Outside, 50 police attempted to gain entry to the building. When ambulance officers came, they were followed by police who were restrained by an accompanying inspector. Beattie was taken under armed guard to the orthopaedic ward of the Royal Brisbane Hospital with suspected spinal injuries. According to the Courier-Mail, two doctors told police no excessive force was used in the attack.
Evans obtained the police report several years later and interviewed Beattie. Beattie told Evans he was charged with disorderly conduct and resisting arrest though he was the one assaulted. “I will never forgive or forget what happened next,” Beattie said. “I was verballed by the police who manufactured the most incredible statements about the whole thing.” Beattie was released on bail and police never pressed charges.
The following day angry students at the University of Queensland decided to hold a political strike. That night protesters significantly outnumbered police at the Mill and officers refrained from repeating their tactics from the night before. On Saturday the threat of violence kept the crowd down at the game – just 6000 attended instead of the anticipated 30,000 full house. With the Oval ringed by barbed wire, protesters launched a demonstration in nearby Victoria Park instead. 2000 people turned up faced by 900 police. Led by Labor Senator George Georges, the marchers went down Fortitude Valley and into the city conducting the first ever sit-in at Queen Street. Violence was minimal as marchers like Labor MP Bill Hayden urged caution. But peace did not last.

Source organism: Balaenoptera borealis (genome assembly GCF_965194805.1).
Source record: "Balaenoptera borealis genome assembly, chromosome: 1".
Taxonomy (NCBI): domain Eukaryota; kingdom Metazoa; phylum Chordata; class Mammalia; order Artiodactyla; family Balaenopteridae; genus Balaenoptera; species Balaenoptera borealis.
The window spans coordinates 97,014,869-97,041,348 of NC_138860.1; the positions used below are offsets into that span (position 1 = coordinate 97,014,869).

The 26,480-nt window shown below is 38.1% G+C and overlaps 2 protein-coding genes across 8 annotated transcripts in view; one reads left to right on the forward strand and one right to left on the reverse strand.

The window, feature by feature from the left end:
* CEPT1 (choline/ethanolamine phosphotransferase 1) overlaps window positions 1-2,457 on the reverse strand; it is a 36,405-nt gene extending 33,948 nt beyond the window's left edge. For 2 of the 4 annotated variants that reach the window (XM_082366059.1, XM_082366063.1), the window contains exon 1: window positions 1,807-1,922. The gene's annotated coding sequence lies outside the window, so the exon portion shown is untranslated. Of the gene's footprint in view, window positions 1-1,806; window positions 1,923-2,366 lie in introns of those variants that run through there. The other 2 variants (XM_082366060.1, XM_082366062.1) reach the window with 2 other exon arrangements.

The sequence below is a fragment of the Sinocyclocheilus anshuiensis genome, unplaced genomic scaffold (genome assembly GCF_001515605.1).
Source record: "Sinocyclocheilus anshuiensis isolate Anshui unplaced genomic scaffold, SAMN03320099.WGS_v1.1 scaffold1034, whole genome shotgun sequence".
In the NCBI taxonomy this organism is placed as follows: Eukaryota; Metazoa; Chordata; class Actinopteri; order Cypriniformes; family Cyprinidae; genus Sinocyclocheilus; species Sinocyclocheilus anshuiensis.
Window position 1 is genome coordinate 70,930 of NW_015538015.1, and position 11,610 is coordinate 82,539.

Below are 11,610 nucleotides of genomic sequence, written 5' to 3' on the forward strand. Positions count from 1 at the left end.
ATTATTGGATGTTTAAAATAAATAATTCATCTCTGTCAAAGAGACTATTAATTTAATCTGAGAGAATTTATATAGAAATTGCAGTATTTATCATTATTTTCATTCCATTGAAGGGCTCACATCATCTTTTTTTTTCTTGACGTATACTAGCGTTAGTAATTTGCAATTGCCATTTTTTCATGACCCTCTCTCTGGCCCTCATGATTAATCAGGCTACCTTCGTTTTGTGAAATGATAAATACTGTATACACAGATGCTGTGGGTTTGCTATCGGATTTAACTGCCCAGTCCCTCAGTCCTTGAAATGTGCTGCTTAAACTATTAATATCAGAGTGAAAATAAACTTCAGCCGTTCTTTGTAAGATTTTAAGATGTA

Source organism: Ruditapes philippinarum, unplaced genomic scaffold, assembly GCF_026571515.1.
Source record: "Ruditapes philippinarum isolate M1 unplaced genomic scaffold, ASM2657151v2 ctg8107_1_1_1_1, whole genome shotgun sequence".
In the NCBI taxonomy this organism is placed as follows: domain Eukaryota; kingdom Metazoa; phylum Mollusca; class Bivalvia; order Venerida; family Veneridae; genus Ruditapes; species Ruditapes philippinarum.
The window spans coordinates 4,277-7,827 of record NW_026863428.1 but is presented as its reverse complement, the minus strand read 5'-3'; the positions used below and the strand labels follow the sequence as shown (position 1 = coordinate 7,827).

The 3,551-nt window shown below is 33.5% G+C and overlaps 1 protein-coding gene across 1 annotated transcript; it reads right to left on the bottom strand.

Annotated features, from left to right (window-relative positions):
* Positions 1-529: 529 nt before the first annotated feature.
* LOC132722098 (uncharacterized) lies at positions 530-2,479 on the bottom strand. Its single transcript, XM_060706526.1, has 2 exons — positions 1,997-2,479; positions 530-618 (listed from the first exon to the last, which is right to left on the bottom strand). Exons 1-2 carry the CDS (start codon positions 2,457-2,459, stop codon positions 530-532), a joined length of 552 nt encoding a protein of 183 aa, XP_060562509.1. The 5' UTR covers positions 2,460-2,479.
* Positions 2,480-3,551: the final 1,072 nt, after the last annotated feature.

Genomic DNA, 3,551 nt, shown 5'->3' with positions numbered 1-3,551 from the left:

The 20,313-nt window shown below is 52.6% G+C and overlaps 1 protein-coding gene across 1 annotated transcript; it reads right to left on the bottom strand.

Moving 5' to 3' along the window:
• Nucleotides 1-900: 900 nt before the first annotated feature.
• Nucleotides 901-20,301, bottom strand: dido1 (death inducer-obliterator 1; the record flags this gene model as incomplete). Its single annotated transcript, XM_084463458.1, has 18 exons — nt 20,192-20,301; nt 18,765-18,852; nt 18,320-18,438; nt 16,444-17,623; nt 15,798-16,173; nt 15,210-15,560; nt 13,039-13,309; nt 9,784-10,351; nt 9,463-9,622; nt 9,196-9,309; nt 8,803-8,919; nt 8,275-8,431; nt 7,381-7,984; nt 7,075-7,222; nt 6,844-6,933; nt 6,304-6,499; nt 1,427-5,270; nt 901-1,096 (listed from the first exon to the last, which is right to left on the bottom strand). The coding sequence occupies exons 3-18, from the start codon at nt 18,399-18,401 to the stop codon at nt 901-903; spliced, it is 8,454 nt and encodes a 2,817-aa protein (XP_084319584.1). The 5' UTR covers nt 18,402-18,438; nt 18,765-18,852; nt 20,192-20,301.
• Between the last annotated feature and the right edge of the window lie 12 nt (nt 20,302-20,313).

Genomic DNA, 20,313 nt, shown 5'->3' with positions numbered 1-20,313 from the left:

That evening, a thousand people gathered again at the Mill. Police Commissioner Ray Whitrod commanded his men to drive the protesters into the park. Whitrod, inside the motel, claimed the charge started when a rock was thrown into a window. The offending missile was never produced and glaziers called to fix the window insisted the glass fell outside the building. But Whitrod had to act under pressure from country officers threatening a no confidence motion in his “soft” handling of demonstrators.
They were supported by Joh. The Premier was determined to stop “all this business of going soft on all these demonstrations”. He could see this leading to “complete anarchy”. But the only anarchy in town that weekend was caused by rampaging police officers sanctioned by the Government while the Courier-Mail looked the other way. Forty years on, the paper is as cowardly as ever, preferring to concentrate on the irrelevant issue of whether Beattie called the police “pigs” rather than question the assault. The Springbok riot set the template for 15 years of police brutality and corruption sanctioned by an undemocratic Premier who could hose down a meek press by “feeding the chooks”.